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Physically fit kids have more white brain matter

"It appears that fitness may have beneficial effects on white matter throughout the lifespan," said Arthur Kramer.
By Brooks Hays   |   Aug. 19, 2014 at 2:38 PM   |   Comments

URBANA-CHAMPAIGN, Ill., Aug. 19 (UPI) -- The brains of kids who are more aerobically fit feature thicker, more fibrous amounts of white matter -- brain material associated with faster and more efficient nerve activity.

Previous research has shown physical fitness to be correlated with gray matter, the parts of the brain essential to learning and memory. Now it seems physical fitness and gray matter are also associated.

The research was carried out by scientists at the University of Illinois at Urbana-Champaign. After measuring the aerobic fitness levels of 24 nine and 10-year-olds, researchers used diffusion MRI brain scans to observe their white matter. This type of brain scan looks at how water diffuses into tissues. In this case, the less water the better -- as the less water that diffuses into the white matter, the more fibrous and compact that matter is -- both desirable traits.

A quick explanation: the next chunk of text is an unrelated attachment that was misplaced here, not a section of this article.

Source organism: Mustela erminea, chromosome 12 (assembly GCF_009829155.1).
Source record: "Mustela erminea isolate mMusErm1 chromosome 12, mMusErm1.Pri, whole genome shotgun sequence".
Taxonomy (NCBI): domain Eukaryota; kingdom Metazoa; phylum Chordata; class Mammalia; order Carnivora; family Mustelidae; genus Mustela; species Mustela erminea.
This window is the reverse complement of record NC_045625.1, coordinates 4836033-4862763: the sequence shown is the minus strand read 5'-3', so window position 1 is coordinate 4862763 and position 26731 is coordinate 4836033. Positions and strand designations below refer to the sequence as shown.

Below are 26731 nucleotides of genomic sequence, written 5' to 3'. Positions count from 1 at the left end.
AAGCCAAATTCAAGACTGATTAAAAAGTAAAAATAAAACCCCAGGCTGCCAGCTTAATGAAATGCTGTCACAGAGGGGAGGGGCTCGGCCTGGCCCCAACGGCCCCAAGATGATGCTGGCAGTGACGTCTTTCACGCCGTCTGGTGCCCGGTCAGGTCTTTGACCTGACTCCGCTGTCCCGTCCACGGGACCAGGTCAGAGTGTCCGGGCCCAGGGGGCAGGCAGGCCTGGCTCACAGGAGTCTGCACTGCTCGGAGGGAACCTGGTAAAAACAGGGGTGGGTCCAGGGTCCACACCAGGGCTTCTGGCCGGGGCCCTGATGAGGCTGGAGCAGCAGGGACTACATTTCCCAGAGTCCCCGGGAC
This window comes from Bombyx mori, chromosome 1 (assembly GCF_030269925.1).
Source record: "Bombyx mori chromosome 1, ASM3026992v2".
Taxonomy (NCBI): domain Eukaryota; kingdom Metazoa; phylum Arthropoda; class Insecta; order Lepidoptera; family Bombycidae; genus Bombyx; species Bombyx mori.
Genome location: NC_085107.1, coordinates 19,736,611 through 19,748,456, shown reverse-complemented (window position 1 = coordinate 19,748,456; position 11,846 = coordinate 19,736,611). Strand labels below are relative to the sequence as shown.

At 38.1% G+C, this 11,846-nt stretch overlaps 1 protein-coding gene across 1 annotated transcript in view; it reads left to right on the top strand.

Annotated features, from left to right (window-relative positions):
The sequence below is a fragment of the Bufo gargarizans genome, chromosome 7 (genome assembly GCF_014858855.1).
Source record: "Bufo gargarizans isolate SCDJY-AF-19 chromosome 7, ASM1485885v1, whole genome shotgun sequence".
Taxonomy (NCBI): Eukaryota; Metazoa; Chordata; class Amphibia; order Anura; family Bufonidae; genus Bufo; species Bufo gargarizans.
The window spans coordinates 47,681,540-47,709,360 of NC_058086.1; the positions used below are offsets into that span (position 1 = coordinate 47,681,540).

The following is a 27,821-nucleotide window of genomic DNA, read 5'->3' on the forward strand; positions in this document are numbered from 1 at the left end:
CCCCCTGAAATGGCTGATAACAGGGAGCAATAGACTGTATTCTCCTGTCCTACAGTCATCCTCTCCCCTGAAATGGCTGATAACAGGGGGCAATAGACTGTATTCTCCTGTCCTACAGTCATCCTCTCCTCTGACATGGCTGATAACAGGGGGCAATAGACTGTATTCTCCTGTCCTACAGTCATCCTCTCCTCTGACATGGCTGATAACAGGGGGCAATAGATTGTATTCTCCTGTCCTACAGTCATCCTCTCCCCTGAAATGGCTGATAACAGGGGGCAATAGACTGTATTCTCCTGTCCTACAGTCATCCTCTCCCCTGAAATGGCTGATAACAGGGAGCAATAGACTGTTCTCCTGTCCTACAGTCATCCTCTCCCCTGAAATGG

"Previous studies in our lab have reported a relationship between fitness and white-matter integrity in older adults," said psychology professor and Beckman Institute director Arthur Kramer. "Therefore, it appears that fitness may have beneficial effects on white matter throughout the lifespan."

Because white matter serves neural tracts connecting different parts of the brain -- left and right hemispheres, the frontal and parietal lobes, the cerebral cortex and the brain stem -- denser white matter would suggest a brain that can work faster and more efficiently.

"All of these tracts have been found to play a role in attention and memory," said Laura Chaddock-Heyman, a postdoctoral researcher who helped conduct the study.

Though the study did not test cognitive performance, previous studies suggest a link between aerobic fitness and performance at certain cognitive tasks and in academic settings.

The researchers controlled for potentially troublesome variables, like social and economic status, IQ, the arrival of puberty, as well as the presence of learning disabilities. Their work was featured in the latest edition of the journal Frontiers in Human Neuroscience.

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